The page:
A day after sweeping primaries across the Northeast on his march to the Republican presidential nomination, Donald Trump sought to boost his commander-in-chief credentials with a speech promising to dramatically upend U.S. foreign policy.
“‘America first’ will be the major and overriding theme of my administration,” Trump said Wednesday in Washington, reaching back to a World War II-era isolationist slogan. As president, he pledged, he’ll “develop a new foreign policy purpose for our country, one that replaces randomness with purpose, ideology with strategy, and chaos with peace. It's time to shake the rust off America's foreign policy.”
Trump’s address relied on broad assurances and political rhetoric, covering much of the world without addressing the complexities that one promise introduced to another. His speech, in which he didn’t unveil policy specifics, tied his anti-interventionist and world-wary views to his immigration restrictionism and anti-trade policies, which have been staples of his campaign during his rise in the Republican race.
“Our foreign policy is a complete and total disaster. No vision, no purpose, no direction, no strategy,” he said, identifying as one problem U.S. interventions, such as in Iraq and Libya, based on “the dangerous idea that we could make western democracies out of countries that had no interest” in becoming one.
“The Trump administration will lead a free world that is properly armed and funded—and funded beautifully,” he said, saying he’d boost military spending and focus on combating “radical Islamic terrorism.”
Trump’s proposals—which include temporarily banning the entry of Muslims to the U.S., forcing Mexico to pay for a wall along its U.S. border, and making Persian Gulf states pay for a “safe zone” in war-torn Syria—have been scorned by many foreign governments and policy experts, yet proven popular with conservative voters.
Leading up to the address, given at the Mayflower Hotel, Trump faced pressure to identify who gave him foreign policy advice, and announced a team in March led by Senator Jeff Sessions of Alabama. Last month on MSNBC, Trump described himself as his chief foreign policy adviser “because I have a very good brain.”
After Tuesday's voting, Trump has more than three-quarters of the delegates he needs to win the Republican nomination outright, according to Associated Press estimates.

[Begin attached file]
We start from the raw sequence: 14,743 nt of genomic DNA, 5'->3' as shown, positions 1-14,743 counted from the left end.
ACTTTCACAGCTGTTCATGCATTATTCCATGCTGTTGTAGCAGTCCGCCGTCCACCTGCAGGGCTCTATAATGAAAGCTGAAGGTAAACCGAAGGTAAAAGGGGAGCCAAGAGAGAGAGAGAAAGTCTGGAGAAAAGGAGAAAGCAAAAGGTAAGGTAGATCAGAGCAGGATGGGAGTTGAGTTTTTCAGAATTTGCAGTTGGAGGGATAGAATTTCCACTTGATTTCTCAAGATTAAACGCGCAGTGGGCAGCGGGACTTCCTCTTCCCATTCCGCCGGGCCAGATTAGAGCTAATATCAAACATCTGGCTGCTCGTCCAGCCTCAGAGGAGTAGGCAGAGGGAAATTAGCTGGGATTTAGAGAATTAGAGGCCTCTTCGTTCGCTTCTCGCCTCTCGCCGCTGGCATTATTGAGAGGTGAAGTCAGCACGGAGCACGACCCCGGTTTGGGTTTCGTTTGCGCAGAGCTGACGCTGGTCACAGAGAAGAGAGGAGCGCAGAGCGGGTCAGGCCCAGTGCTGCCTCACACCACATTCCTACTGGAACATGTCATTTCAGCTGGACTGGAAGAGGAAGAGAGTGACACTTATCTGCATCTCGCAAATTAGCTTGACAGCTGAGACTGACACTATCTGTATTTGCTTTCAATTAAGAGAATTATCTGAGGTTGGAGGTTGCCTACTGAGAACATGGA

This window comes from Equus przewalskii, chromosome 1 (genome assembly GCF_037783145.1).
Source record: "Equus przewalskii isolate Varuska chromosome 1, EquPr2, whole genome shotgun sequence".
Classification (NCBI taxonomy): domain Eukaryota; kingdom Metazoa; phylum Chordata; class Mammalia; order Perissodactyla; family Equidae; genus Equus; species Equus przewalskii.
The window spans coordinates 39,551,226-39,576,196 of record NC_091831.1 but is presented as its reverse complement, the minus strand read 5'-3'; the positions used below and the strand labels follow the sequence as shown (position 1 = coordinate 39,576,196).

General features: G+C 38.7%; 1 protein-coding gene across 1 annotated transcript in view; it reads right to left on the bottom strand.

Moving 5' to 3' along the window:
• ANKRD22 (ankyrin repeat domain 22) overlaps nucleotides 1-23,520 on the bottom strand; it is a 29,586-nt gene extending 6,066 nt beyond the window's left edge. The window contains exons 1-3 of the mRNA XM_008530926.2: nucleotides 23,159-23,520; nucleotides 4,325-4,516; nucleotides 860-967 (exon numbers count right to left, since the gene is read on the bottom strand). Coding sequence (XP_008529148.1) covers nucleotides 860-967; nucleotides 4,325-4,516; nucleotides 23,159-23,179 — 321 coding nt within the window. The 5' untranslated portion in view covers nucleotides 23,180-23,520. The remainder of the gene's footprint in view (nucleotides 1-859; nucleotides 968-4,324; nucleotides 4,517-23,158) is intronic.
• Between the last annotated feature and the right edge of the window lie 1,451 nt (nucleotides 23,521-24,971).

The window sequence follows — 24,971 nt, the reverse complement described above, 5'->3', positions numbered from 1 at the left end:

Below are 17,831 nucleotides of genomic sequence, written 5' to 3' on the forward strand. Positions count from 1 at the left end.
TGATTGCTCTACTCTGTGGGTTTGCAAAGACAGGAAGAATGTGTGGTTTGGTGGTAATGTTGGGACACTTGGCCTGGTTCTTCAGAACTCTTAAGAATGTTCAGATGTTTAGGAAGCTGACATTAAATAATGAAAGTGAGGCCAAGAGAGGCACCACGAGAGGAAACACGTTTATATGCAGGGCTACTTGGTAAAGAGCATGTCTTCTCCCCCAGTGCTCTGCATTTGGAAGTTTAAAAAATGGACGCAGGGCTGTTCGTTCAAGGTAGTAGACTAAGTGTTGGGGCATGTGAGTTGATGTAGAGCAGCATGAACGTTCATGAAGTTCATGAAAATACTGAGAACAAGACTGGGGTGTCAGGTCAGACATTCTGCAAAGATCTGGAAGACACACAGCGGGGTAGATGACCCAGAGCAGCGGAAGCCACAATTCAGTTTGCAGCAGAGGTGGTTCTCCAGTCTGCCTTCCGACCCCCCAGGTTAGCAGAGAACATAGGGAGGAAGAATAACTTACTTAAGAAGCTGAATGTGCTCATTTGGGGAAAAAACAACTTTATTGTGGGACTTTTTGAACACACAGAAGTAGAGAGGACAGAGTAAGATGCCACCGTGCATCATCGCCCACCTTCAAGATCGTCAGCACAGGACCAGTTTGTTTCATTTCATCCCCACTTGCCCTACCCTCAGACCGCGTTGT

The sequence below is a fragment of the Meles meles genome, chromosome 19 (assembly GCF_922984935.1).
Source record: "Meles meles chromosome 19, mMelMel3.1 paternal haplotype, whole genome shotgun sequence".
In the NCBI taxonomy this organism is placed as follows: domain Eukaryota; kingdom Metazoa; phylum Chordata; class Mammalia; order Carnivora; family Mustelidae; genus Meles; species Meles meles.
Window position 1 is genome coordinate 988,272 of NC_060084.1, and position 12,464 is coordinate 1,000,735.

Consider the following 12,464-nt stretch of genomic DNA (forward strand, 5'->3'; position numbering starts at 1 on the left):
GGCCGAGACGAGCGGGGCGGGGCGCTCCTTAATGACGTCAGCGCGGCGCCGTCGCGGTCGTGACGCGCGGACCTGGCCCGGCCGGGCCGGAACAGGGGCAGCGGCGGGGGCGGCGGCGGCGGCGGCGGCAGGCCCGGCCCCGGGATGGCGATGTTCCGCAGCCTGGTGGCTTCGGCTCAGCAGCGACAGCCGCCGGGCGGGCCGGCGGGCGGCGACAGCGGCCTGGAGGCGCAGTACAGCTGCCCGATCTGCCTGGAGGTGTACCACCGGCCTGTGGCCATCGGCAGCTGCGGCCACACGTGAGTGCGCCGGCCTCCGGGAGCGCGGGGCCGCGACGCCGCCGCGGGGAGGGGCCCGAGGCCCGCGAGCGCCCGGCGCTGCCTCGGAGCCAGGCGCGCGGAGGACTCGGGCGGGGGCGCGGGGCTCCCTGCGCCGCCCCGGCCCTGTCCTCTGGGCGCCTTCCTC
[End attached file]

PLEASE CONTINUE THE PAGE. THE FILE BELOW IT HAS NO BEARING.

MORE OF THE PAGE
Democratic front-runner Hillary Clinton is now about 90 percent of the way there. Her experience as President Barack Obama's top diplomat until 2013 helps make her a formidable opponent on the issue of foreign policy: A recent George Washington University Battleground Poll found that even though a generic GOP candidate has an advantage of 48 to 44 percent over Democrats on foreign affairs, Clinton leads Trump by a margin of 60 to 33 percent in that category among voters nationally.
Trump assailed the Iran nuclear deal, which Clinton supports, and said the U.S. has faced “humiliation” at the hands of Iran. “Iran cannot be allowed to have a nuclear weapon,” he said. Obama has “treated Iran with tender love and care and made it a great power,” he said.
Trump also stressed a link between immigration and U.S. security, insisting that “we must stop importing extremism through senseless immigration policies.” He said that “we’re also going to have to change our trade immigration and economic policies to make our economy strong again and put Americans first again.”
The New York billionaire, who has emphasized his opposition to free-trade pacts throughout his campaign, said he would “never surrender” Americans to “the false song of globalization.” There “will be consequences for the companies that leave the United States only to exploit it later,” he said.
Trump also sought to distinguish himself from rivals—though he didn’t name them—by saying he would prioritize diplomacy and restraint as president.
“Unlike other candidates for the presidency,” he said, “more aggression will not be my first instinct. You cannot have a foreign policy without diplomacy. A superpower understands that caution and restraint are really, truly signs of strength.”
In response, Senator Ted Cruz, Trump's chief rival in the race for the nomination, was scathing. “This speech is the most dramatic evidence thus far that Donald Trump fails the presidential test,” he said. Cruz also noted that Trump's convention manager was “widely recognized for his entanglements with corrupt foreign regimes and anti-Democratic rulers.”
Senator Lindsey Graham, a leading voice on foreign policy in Congress and supporter of Cruz, mocked the front-runner's speech in a series of Twitter posts.
“Trump speech is pathetic in terms of understanding the role America plays in the world, how to win War on Terror, and threats we face,” Graham wrote. He added that the speech was “not conservative. It’s isolationism surrounded by disconnected thought, demonstrates lack of understanding [of the] threats we face. Final thought on Trump's foreign policy speech—Ronald Reagan must be rolling over in his grave.”
Newt Gingrich, the former House speaker, strongly disagreed. “This was a serious foreign policy speech by Trump,” he said on Twitter. “It is worth reading and thinking about. It will be ridiculed by Washington elites.”
Jim Gilmore, a former Virginia governor and 2016 presidential candidate who attended the speech, said he didn't hear any new policies, describing it as a mix of being “willing to pull back” from foreign engagements and “strong belligerent talk” against enemies.
“I think these are the things he's been saying on the campaign trail,” Gilmore said, “summed up in one speech. I do. It's a lot of everything.”